CAREER CUT SHORT Heroic Devotion to Duty. (Burnley Express 09/11/18)
In the death of Lance Corporal (Signaller) Harold Couch, 439920, Royal
Field Artillery, the town has lost one of its most promising young men.
He was a weaver at Grey’s Cameron Mill, but in his younger days,
always of a studious nature he was a student at the textile classes at
the Burnley Technical School, and won high honours, ending by “passing
out” of Manchester College, thus qualifying for the position of
manager, which he would probably have attained to but for the war.
At Whitsuntide 1915, he regarded it as the duty of all young men to help
their country, and volunteered, joining up at once. Going out to Egypt
at Christmas 1915, he spent twelve months in the desert, and saw service
in Palestine, after which he was drafted to France, where he has been
for a year and ten months. In that period he was twice slightly gassed,
and was wounded slightly the Monday before he was killed.
On joining the Forces he was a gunner in the Royal Field Artillery (Blackburn),
and was transferred to a signaller, passing first class while in Egypt,
and later while in France, he was transferred to the Royal Engineers,
but still attached as a signaller in the Royal Field Artillery. The deceased
soldier, who was 25 years of age in September was the older of two sons,
and was highly respected.
Mr & Mrs Couch, who reside at 53 North Street, have received beautiful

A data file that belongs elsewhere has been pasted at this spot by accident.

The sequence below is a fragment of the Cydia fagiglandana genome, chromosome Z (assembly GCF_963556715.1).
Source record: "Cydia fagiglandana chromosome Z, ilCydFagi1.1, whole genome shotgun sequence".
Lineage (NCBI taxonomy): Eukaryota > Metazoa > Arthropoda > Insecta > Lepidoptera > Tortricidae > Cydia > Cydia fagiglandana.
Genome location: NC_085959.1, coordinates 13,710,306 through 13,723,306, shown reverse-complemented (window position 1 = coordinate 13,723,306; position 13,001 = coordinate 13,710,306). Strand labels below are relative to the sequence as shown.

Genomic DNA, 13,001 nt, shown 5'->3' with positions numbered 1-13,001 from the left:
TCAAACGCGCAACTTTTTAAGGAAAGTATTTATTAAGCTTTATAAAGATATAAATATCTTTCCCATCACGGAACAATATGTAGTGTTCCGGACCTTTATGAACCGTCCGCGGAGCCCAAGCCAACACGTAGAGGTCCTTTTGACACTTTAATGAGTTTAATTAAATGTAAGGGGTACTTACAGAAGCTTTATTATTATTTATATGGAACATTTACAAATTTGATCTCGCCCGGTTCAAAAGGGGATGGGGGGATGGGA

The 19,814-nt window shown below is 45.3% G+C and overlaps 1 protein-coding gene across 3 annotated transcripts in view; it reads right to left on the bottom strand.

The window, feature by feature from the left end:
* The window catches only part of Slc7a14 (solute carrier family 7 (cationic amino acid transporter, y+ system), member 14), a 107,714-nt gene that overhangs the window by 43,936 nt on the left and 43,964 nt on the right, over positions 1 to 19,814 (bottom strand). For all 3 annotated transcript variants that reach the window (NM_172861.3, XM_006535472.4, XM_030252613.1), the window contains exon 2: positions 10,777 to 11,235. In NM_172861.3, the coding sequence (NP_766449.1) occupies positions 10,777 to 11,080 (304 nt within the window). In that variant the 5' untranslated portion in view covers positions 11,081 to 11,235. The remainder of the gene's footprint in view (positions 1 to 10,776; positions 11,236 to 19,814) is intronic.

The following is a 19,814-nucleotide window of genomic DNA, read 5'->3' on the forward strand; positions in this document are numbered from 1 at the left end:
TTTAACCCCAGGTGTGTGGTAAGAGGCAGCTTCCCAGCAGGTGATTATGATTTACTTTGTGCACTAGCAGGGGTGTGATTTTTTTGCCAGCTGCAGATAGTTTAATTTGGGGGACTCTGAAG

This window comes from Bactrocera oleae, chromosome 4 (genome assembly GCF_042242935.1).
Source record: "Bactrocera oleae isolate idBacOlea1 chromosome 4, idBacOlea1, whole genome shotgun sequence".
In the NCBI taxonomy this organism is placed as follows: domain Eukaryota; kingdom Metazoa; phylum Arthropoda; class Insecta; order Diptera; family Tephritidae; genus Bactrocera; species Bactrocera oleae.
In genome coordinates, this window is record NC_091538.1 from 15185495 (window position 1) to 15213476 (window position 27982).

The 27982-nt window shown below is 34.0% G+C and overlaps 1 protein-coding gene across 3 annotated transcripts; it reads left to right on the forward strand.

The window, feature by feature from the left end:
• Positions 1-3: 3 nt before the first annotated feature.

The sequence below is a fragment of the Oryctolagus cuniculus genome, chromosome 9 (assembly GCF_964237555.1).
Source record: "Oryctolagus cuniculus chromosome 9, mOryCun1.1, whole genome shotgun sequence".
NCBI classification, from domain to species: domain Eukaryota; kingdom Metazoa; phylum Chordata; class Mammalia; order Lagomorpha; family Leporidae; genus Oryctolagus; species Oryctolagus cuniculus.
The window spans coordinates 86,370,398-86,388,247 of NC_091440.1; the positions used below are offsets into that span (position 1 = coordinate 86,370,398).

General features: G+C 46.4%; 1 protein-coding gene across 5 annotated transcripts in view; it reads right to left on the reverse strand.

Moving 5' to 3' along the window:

letters of sympathy, etc, from his Officer, Chaplain, and a comrades bearing
testimony to the respect in which he was held by the Battery, and giving
details of the sad event. The Reverent C. R. Duppey, stated that the soldier
was killed early in the morning of October 23rd. They were living in a
large cellar, or basement and the writer was in the next room. There was
a heavy shelling, and a shell went through the roof and splinters spread
and killed Lance Corporal Couch instantly. He was a favourite with everyone,
being always bright. “Only on the previous Saturday,” the
Chaplain writes, “I went with him and his Officer to within a short
distance of our front line, preparing for an important and difficult piece
of work the next day which was duly carried through, and all were delighted
when all engaged came back safely. Your son did splendidly. He was hit
by a splinter, but not much hurt, and to the end carried on his work as
cheerfully as ever. The brightness of your boy’s life will be an
inspiration to others”.
Second Lieutenant Wilson wrote:-“I was struck by the splendid way
he worked, and he was killed after over 56 hours of splendid work, and
devotion to duty. On the 22nd he went out with me following up the infantry
for information and risking his life many times. He was a splendid fellow,
and his loss grieves me as much as the rest of the boys.”
Bombardier Benvie said he had lost a friend indeed “to meet him
was one of the bright spots in my life, and I have lost that which promised
to be a life long friendship.”
The deceased soldier attended St Andrew’s Church and Sunday School,
and was on the roll of honour. A memorial services to be held tomorrow
morning. He was home on leave seven weeks ago, and sent home a postcard
the day before he was killed.
Lance Corporal Couch is the fifth member of the family to lose his life,
and Mr & Mrs Couch have eight nephews serving, and other relatives
ROLL OF HONOUR
COUCH-Killed in action, October 23, 1918, Lance Corporal (Signaller) Harold
East Lancashire Engineers, attached Royal Field Artillery, aged 25 years.
In our home you are fondly
Sweet memories cling round your name;
True hearts that way always loved you,
Will always be the same.
-From sorrowing Farther, Mother, and Brother, 53, North Street.